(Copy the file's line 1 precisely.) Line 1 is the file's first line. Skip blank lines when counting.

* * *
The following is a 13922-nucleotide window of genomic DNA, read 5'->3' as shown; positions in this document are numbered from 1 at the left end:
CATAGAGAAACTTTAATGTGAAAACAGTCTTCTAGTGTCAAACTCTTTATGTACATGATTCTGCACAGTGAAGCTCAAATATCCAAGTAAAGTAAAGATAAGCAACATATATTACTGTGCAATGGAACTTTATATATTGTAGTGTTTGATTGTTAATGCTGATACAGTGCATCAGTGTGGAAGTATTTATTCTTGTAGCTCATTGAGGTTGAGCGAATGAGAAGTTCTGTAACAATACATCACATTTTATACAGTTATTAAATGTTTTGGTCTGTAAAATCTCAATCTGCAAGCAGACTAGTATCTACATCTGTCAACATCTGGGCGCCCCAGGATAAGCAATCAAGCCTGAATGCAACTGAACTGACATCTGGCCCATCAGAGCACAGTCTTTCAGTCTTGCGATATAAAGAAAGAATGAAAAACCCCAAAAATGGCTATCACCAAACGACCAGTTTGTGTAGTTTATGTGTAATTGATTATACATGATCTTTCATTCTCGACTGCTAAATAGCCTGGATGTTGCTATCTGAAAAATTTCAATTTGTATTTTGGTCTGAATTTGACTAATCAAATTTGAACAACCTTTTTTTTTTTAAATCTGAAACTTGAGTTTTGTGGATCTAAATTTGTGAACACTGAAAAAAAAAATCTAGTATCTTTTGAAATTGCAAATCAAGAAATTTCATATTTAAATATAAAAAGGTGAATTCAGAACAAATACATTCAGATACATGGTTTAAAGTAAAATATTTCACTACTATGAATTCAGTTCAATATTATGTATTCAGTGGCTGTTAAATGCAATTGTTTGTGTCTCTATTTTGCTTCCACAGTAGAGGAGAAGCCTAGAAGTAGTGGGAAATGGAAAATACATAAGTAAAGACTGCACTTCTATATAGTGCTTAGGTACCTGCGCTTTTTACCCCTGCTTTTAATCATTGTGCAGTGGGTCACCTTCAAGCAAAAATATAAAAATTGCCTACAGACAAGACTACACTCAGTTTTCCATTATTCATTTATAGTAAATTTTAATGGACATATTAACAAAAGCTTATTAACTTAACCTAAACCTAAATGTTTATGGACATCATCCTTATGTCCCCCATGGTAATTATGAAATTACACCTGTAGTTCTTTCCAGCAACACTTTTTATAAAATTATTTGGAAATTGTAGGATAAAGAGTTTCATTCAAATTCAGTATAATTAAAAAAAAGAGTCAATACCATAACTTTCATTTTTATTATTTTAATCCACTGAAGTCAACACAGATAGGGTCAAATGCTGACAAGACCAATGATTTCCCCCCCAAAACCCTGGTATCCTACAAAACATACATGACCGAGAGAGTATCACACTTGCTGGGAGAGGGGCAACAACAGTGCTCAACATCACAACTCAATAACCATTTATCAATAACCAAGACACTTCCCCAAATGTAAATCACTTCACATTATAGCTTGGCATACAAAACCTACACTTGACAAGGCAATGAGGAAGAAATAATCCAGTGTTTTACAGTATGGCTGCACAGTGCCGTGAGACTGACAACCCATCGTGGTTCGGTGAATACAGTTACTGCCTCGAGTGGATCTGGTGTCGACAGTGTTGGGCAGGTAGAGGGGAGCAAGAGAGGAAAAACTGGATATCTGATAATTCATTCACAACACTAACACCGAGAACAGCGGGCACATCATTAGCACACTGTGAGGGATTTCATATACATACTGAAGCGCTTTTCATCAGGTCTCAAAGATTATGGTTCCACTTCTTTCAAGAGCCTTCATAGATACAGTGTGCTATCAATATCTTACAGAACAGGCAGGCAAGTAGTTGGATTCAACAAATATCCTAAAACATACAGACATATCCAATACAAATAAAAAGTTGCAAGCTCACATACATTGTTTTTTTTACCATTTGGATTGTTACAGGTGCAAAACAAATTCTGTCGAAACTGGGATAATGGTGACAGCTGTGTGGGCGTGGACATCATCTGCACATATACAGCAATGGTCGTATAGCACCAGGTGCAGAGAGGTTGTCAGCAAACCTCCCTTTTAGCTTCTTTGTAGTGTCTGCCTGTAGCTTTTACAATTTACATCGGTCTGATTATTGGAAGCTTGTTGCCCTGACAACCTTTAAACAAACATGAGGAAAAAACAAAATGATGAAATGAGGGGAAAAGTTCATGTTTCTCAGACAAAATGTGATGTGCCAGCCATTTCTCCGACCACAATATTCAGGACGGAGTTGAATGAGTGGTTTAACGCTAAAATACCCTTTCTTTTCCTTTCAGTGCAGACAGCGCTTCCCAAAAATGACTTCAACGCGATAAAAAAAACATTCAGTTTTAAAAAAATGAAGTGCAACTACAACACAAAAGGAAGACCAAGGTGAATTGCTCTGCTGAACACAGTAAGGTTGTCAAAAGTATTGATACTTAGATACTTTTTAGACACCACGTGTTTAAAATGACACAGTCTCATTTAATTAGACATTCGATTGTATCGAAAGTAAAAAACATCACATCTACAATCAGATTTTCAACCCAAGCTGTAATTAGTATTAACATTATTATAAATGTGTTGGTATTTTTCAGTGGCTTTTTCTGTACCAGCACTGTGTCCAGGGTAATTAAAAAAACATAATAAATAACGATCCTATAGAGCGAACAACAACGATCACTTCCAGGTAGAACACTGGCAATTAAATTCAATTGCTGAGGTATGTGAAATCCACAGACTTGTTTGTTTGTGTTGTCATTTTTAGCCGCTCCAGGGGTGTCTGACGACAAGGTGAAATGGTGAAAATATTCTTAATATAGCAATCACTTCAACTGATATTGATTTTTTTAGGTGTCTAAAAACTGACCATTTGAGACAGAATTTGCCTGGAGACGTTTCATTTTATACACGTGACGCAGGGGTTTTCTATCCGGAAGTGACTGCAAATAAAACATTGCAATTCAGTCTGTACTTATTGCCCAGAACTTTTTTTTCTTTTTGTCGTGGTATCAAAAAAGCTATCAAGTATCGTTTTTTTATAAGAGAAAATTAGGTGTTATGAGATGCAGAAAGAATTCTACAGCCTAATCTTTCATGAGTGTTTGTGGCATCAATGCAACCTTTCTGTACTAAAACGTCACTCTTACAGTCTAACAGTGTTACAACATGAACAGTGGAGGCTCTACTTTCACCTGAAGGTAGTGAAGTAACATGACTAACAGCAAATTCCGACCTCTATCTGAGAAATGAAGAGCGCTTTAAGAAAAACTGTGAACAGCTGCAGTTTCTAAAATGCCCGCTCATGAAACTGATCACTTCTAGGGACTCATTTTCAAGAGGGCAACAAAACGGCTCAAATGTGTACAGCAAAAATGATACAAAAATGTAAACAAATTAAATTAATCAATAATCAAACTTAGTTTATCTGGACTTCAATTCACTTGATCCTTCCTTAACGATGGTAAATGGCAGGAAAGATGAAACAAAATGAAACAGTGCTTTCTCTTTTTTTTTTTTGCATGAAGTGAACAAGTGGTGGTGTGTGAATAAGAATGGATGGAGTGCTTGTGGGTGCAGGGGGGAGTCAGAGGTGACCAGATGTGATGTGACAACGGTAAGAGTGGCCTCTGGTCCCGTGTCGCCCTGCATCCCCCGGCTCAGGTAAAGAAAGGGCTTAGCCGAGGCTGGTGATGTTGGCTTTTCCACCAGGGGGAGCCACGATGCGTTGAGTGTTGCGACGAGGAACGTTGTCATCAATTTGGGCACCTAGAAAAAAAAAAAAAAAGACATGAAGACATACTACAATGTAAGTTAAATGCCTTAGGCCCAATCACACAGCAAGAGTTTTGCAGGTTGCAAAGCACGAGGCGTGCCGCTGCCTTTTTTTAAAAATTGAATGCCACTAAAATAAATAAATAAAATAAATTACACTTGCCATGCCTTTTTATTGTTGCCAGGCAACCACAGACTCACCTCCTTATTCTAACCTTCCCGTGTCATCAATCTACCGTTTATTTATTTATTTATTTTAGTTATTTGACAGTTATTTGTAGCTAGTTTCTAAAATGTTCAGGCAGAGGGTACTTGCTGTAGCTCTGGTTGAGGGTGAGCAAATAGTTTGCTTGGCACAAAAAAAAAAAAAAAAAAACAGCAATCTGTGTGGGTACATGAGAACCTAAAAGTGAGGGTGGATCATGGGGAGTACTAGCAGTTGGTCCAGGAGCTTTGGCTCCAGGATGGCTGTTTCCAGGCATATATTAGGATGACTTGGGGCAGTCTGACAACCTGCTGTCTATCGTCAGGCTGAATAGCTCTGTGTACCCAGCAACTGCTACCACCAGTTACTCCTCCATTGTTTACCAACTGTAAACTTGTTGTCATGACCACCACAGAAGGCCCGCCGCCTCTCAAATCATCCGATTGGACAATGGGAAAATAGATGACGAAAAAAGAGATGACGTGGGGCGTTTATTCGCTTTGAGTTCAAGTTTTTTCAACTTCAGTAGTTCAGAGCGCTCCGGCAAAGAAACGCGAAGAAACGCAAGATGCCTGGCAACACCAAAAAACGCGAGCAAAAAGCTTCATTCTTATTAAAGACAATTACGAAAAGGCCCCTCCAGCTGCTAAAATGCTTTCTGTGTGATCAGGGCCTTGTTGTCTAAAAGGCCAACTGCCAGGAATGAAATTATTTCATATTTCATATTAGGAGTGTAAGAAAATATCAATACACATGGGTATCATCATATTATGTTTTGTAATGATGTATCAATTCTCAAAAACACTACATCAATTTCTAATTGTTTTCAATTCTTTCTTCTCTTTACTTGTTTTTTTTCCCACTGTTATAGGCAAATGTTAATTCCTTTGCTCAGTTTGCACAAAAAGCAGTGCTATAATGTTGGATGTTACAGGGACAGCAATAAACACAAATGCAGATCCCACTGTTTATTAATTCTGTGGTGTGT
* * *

The following is a 13922-nucleotide window of genomic DNA, read 5'->3' as shown; positions in this document are numbered from 1 at the left end: